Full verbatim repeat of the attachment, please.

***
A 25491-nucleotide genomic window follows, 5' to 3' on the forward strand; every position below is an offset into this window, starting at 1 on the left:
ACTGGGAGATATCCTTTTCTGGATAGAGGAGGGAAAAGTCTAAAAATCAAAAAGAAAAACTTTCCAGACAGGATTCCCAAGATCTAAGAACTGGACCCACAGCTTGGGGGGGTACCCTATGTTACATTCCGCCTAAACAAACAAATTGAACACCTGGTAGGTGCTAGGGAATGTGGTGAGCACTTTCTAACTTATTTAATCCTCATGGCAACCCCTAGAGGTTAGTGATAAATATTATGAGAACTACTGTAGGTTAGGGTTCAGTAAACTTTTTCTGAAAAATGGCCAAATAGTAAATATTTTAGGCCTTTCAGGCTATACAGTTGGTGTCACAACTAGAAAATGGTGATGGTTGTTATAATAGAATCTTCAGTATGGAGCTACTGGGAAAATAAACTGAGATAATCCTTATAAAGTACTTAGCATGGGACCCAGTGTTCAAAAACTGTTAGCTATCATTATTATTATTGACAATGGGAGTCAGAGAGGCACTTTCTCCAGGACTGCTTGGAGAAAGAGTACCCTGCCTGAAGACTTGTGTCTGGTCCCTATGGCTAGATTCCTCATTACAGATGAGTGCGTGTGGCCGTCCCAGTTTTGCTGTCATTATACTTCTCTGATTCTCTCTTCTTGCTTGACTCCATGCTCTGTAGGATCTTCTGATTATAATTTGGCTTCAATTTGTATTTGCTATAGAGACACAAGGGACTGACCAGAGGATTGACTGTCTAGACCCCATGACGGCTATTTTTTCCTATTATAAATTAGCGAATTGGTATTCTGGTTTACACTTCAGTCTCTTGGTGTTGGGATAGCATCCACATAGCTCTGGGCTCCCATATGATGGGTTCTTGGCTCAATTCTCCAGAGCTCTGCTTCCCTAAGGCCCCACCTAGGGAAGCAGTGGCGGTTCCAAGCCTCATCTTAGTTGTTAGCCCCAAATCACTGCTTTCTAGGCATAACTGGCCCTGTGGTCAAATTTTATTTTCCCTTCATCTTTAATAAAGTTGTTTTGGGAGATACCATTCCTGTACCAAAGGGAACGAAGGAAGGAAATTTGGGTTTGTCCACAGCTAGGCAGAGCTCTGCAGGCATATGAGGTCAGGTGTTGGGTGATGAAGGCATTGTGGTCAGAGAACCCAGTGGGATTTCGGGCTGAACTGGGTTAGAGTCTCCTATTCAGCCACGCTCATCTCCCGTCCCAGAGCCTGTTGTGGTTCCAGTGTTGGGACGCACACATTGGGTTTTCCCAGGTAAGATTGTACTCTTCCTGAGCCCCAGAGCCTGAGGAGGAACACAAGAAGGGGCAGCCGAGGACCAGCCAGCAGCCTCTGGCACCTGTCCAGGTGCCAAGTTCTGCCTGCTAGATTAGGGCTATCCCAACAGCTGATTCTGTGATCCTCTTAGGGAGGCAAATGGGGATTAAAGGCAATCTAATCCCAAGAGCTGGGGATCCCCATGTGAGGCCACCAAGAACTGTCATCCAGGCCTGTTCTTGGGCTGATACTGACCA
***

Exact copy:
A 25491-nucleotide genomic window follows, 5' to 3' on the forward strand; every position below is an offset into this window, starting at 1 on the left:
ACTGGGAGATATCCTTTTCTGGATAGAGGAGGGAAAAGTCTAAAAATCAAAAAGAAAAACTTTCCAGACAGGATTCCCAAGATCTAAGAACTGGACCCACAGCTTGGGGGGGTACCCTATGTTACATTCCGCCTAAACAAACAAATTGAACACCTGGTAGGTGCTAGGGAATGTGGTGAGCACTTTCTAACTTATTTAATCCTCATGGCAACCCCTAGAGGTTAGTGATAAATATTATGAGAACTACTGTAGGTTAGGGTTCAGTAAACTTTTTCTGAAAAATGGCCAAATAGTAAATATTTTAGGCCTTTCAGGCTATACAGTTGGTGTCACAACTAGAAAATGGTGATGGTTGTTATAATAGAATCTTCAGTATGGAGCTACTGGGAAAATAAACTGAGATAATCCTTATAAAGTACTTAGCATGGGACCCAGTGTTCAAAAACTGTTAGCTATCATTATTATTATTGACAATGGGAGTCAGAGAGGCACTTTCTCCAGGACTGCTTGGAGAAAGAGTACCCTGCCTGAAGACTTGTGTCTGGTCCCTATGGCTAGATTCCTCATTACAGATGAGTGCGTGTGGCCGTCCCAGTTTTGCTGTCATTATACTTCTCTGATTCTCTCTTCTTGCTTGACTCCATGCTCTGTAGGATCTTCTGATTATAATTTGGCTTCAATTTGTATTTGCTATAGAGACACAAGGGACTGACCAGAGGATTGACTGTCTAGACCCCATGACGGCTATTTTTTCCTATTATAAATTAGCGAATTGGTATTCTGGTTTACACTTCAGTCTCTTGGTGTTGGGATAGCATCCACATAGCTCTGGGCTCCCATATGATGGGTTCTTGGCTCAATTCTCCAGAGCTCTGCTTCCCTAAGGCCCCACCTAGGGAAGCAGTGGCGGTTCCAAGCCTCATCTTAGTTGTTAGCCCCAAATCACTGCTTTCTAGGCATAACTGGCCCTGTGGTCAAATTTTATTTTCCCTTCATCTTTAATAAAGTTGTTTTGGGAGATACCATTCCTGTACCAAAGGGAACGAAGGAAGGAAATTTGGGTTTGTCCACAGCTAGGCAGAGCTCTGCAGGCATATGAGGTCAGGTGTTGGGTGATGAAGGCATTGTGGTCAGAGAACCCAGTGGGATTTCGGGCTGAACTGGGTTAGAGTCTCCTATTCAGCCACGCTCATCTCCCGTCCCAGAGCCTGTTGTGGTTCCAGTGTTGGGACGCACACATTGGGTTTTCCCAGGTAAGATTGTACTCTTCCTGAGCCCCAGAGCCTGAGGAGGAACACAAGAAGGGGCAGCCGAGGACCAGCCAGCAGCCTCTGGCACCTGTCCAGGTGCCAAGTTCTGCCTGCTAGATTAGGGCTATCCCAACAGCTGATTCTGTGATCCTCTTAGGGAGGCAAATGGGGATTAAAGGCAATCTAATCCCAAGAGCTGGGGATCCCCATGTGAGGCCACCAAGAACTGTCATCCAGGCCTGTTCTTGGGCTGATACTGACCA